Kids Raise Funds for Creative Kids, One Dime at a Time
Raising money takes a ton of time and energy and students at Cora Melanson’s Music for Young Children (MYC) program in Moose Jaw know this well. They practiced their music 1,100 times, raising a dime each time they played, raising over a hundred dollars in dimes.
The students, 55 in total, wanted to give back to Creative Kids. They practiced for over a month and raised $110, in dimes, hoping that the funds raised will help other children access arts and cultural activities such as music.
Cora Melanson, music teacher at MYC, worked with the students to plan many practice incentives. She says small motivations, such as this, can give young students a boost in the development of their practice habits. “Practicing for a treat is fun, but practicing to give to others is also
In the past years, the students have collected dimes for other charity organizations. Melanson has been a service provider with Creative Kids since 2014, helping many kids learn the gift of music, so when it was time to choose a charity that will benefit from its Practice for Dimes last year, they thought it was a great idea to give their dimes to other kids. They chose Creative Kids.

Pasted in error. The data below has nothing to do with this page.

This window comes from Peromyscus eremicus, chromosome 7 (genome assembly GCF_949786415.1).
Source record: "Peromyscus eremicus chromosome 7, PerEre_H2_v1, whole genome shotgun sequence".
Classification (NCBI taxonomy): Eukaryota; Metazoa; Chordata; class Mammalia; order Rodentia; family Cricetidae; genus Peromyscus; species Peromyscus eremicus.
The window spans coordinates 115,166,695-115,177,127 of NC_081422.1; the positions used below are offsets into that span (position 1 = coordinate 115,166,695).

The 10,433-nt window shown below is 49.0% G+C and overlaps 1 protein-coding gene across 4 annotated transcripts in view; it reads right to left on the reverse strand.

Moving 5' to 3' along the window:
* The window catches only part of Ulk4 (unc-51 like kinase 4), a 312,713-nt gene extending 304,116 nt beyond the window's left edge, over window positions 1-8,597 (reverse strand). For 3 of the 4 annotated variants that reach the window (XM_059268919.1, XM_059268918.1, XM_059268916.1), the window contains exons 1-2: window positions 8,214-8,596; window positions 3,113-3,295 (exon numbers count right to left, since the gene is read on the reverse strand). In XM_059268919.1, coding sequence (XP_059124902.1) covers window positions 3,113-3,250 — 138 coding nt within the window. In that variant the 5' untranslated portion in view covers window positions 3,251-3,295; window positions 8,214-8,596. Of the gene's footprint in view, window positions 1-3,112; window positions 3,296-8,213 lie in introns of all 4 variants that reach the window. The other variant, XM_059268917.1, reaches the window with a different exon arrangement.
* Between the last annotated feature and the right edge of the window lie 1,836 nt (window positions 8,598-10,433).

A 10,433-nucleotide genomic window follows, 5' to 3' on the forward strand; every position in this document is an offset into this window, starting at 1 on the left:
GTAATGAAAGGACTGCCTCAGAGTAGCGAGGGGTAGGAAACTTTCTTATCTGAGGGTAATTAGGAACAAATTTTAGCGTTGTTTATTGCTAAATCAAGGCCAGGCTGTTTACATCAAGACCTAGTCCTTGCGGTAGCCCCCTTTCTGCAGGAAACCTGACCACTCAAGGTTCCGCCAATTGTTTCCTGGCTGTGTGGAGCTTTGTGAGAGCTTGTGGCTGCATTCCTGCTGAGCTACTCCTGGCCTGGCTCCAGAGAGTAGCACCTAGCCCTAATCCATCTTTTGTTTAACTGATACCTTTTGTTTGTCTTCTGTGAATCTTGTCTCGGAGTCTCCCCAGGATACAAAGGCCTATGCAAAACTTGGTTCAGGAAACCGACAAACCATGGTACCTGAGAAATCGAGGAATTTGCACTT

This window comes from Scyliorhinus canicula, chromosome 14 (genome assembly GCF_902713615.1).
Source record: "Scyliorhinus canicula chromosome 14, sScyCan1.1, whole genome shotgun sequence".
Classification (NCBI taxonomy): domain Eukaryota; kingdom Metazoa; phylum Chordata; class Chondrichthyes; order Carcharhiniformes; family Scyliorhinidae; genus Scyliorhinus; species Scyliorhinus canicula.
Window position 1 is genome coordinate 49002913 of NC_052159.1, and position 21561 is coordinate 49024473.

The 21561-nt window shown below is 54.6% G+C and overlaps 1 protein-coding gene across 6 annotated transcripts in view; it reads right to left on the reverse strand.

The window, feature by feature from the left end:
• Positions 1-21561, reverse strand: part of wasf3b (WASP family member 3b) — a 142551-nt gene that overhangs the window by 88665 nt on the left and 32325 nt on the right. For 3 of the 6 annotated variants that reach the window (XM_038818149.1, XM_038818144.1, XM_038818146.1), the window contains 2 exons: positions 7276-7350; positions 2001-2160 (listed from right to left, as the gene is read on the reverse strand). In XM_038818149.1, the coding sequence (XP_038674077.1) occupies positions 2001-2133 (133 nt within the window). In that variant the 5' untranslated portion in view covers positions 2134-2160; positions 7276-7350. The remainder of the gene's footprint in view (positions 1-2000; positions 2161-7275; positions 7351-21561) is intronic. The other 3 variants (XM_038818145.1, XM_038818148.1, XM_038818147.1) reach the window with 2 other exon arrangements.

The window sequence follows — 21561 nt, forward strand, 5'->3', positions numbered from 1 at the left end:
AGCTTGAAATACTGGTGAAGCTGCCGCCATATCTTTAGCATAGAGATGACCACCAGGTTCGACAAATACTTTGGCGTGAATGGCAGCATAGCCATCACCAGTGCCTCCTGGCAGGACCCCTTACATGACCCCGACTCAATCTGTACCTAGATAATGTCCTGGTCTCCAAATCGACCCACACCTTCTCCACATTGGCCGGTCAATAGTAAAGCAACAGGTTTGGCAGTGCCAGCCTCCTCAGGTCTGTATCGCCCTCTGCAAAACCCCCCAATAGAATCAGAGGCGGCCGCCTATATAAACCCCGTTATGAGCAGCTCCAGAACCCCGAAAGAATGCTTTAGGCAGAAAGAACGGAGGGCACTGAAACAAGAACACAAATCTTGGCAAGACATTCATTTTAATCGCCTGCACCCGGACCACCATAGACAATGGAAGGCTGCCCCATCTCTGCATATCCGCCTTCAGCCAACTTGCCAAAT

“These kids love learning music, so for them to imagine being a part of another kid’s experience is amazing,” she says. “MYC is a group program and these kids love learning together. I think they would love to have all their friends in music class with them!”
Melanson has an extensive experience teaching young students. She says it is important for kids to learn music at a young age. It impacts them in so many positive ways in the future. “Also, learning music is so much fun! I see kids enjoying music and feeling proud as they achieve their learning goals after their hard work,” she adds.
Like many other teachers, Melanson is offering online music lessons through Zoom, and in some cases, in person in the studio.
“I have arranged the music classroom with six-foot spaces that include a piano or keyboard (for students), bench and chair for mom or dad. We stay in our square and we are careful not to share instruments etc.,” she says. “Everything is sanitized in-between classes and masks are worn. The computer screen and mic are part of the room and we all learn together!”
Melanson says that communities invest in children’s future when they support kids who wish to engage with arts, music, dance, and other arts and cultural activities. The impact, she says, is positive for the child’s development, as well as, the society and community as a whole.
“We are growing stronger, healthier children, families and communities! And happy music teachers!” she says. “I think we may see an increased need for this type of funding as the impact of COVID-19 becomes more apparent.” She notes that she sees Creative Kids as “a part of our future!”